Preschool is a device for extending the reach of school downward toward the time when the cognitive gaps are beginning to form -- a means of distributing human capital to children who grow up with little to none. That few Head Start programs have actually done this may say more about the design of Head Start than about the inherent limitations of preschool. In fact, several studies of "model" programs -- which typically start from birth, last all day, hire professional teachers and offer a wide range of services -- show large and lasting effects, drastically reducing placement in special education and being held back and boosting academic achievement. And a long-term study of the Abecedarian Project in North Carolina, a preschool program financed largely by the federal government, shows that children who received just such early preparation were far more likely than a control group to graduate from high school and attend college and got higher grades and better scores on cognitive tests.
Last fall, I spent a day at a preschool program in Vineland, a small town in southern New Jersey, where the population is for the most part Hispanic and black. Impact, which is largely state financed, has several advantages that would be hard to reproduce in East New York. The school sits among a series of low brick buildings in the middle of a campus setting; everything is clean and fresh. What's more, only a little more than half of the 239 students are poor enough to qualify for a free lunch, because working-class and some middle-class parents are delighted to have their kids spend the day in such a salubrious setting. Nevertheless, what's really striking about Impact, at least if you have been to a typical Head Start program, is how appealing the preschool classes look: the teachers are well-spoken professionals, the classes are small and richly stocked with books and art materials and computers and the kids move purposefully among activities. These were classrooms, not nursery schools. Even in the child-care center, each group of children has a teacher who is certified in early-childhood education.
Impact is not so much a preschool as a multipurpose social-service agency, offering year-round, all-day child care from birth, adult literacy programs, episodic health care, including mental health, and education and counseling for pregnant teenagers. It absorbs a larger portion of a child's life than a school does, and it makes a far more ambitious attempt to offer itself as a kind of alternative community. Impact has contracted with the Vineland public schools to take teenagers in the early stage of pregnancy and give them one year of schooling in small classes as well as intensive instruction in child-rearing, nutrition and health care. The girls I met represent the middle stage of the typical downward spiral of disadvantage: themselves often born to teenage mothers, they had already been left back once or twice, and some were on their second child, by a different boyfriend from the first.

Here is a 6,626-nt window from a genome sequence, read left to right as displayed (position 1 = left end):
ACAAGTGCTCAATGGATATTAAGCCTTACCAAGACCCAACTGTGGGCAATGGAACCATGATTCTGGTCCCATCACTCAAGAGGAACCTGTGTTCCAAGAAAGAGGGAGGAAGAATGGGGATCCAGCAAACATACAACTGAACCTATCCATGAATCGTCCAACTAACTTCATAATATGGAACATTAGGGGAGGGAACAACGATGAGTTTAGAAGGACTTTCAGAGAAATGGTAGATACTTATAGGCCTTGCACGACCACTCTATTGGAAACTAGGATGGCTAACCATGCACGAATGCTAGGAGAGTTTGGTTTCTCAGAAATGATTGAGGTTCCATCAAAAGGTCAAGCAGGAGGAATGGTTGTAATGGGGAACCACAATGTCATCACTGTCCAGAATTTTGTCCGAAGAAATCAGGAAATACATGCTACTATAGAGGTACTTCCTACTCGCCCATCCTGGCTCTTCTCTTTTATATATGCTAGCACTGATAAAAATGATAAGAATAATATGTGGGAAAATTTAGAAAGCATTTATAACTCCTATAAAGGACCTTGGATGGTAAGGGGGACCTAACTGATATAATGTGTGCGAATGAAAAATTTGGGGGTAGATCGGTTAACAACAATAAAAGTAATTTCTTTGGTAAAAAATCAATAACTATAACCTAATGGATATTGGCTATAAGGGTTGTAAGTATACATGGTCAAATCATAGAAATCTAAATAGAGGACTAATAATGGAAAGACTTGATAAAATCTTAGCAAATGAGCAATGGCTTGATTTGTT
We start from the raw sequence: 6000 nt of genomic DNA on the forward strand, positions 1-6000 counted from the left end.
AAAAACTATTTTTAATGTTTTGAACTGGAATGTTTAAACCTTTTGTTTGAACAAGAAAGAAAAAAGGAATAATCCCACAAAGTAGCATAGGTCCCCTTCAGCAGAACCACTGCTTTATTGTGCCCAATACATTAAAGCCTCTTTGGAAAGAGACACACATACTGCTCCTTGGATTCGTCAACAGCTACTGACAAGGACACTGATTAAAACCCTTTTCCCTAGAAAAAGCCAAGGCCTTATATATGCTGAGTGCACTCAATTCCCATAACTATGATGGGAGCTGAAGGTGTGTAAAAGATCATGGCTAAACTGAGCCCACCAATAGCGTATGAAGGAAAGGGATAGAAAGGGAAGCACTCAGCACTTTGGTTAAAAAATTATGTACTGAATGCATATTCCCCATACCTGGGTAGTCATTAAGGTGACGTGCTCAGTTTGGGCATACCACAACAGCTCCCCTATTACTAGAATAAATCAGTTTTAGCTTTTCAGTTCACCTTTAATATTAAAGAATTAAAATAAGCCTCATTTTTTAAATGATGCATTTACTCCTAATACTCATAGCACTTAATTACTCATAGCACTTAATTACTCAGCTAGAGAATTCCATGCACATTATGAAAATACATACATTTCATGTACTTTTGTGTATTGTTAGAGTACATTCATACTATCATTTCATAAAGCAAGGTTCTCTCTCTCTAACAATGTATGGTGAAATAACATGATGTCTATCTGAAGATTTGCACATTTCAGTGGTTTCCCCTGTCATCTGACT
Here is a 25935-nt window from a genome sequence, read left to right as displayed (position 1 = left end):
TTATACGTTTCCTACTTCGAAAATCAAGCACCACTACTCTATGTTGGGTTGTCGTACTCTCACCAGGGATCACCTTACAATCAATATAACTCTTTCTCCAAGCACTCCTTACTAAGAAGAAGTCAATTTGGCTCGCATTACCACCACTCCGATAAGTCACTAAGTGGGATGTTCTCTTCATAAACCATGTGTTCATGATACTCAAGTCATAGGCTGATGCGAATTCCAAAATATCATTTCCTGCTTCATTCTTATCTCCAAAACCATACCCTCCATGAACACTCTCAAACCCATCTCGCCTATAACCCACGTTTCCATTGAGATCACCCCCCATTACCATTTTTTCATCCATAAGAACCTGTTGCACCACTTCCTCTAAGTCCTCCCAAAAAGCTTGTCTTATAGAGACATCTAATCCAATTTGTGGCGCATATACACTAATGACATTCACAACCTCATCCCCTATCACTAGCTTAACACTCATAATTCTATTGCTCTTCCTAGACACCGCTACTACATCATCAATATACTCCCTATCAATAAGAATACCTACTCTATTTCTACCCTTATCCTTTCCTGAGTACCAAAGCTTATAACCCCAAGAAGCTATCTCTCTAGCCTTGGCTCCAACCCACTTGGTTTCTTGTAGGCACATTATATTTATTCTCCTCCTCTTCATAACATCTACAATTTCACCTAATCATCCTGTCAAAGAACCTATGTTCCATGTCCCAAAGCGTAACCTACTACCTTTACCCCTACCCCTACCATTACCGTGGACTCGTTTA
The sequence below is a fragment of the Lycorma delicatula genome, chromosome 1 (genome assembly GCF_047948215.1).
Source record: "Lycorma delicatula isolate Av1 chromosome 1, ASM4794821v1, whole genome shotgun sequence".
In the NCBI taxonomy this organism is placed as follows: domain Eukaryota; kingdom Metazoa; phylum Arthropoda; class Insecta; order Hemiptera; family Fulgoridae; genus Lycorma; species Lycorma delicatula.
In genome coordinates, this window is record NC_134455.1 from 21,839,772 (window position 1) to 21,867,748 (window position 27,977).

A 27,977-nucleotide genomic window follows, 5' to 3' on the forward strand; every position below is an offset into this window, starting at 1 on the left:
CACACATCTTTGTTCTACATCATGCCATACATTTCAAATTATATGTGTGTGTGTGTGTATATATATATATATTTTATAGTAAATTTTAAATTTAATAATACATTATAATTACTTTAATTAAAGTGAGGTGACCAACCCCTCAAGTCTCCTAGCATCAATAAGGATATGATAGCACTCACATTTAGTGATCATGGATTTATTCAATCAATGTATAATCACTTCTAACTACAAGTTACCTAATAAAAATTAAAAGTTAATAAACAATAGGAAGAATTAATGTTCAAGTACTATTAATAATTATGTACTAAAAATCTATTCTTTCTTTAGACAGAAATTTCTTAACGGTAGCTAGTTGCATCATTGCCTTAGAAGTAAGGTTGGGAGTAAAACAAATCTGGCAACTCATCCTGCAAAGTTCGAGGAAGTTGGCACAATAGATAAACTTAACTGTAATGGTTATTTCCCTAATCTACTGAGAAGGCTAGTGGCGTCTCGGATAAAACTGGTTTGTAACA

Paula Bender, who runs Impact, says: "We're in the business of trying to break cycles. A teen mother comes in. If she had stayed in her old school, she probably would have dropped out. Her child might have had a low birth weight. She can come here and get nutrition, prenatal care and education. Then we're going to take care of her baby, and make sure that any developmental lags are diagnosed and treated. The mothers are going on to high school, and we have the children from birth."
Programs like Impact are very expensive: Bender says she is spending $8,000 to $10,000 a child, which is at least double the cost of the Head Start program down the road. Al Gore has proposed spending $50 billion a year to make Head Start-type programs available to all 4-year-olds, whether poor or not. Steven Barnett, a professor of economics at Rutgers, has estimated that it would cost $25 billion to $30 billion to offer an enriched preschool program to every poverty-level child in the country -- about triple the current cost of Head Start -- and that making such a system universally available would run into the hundreds of billions. Perhaps we should keep our expectations modest, but it's worth bearing in mind that the French have created, in the form of the école maternelle, an extraordinarily effective and widely admired form of preschool that reaches 85 percent of 3- to 5-year-olds. For the French, universal public education effectively starts at 3. Can we think of a good reason it shouldn't here?
An all-day, year-round child-care and preschool program -- and especially one intended specifically for the poor -- smacks of a kind of Progressive Era paternalism in which mothers are expected to yield up their children to wise professionals. Back when he was just a congressman with strange ideas, Newt Gingrich once suggested that inner-city children be shipped en masse to the equivalent of Boys Town, a proposal that makes poverty sound like a crime punishable by loss of offspring. But Gingrich understood something important: ghetto children need an enveloping environment that is secure and nourishing, as the streets and often the home itself are not. And school is not enveloping enough. You can't take children away from their mothers, but you can place them in an alternative environment for much of the day (which the end of welfare, in any case, has now made indispensable). There's a strong argument for universally available after-school activities. No less important would be the restoration of the web of church, community and police-sponsored programs that once flourished in big cities. The breakdown of families means that we have to ask more of social institutions -- and not just schools -- than we used to.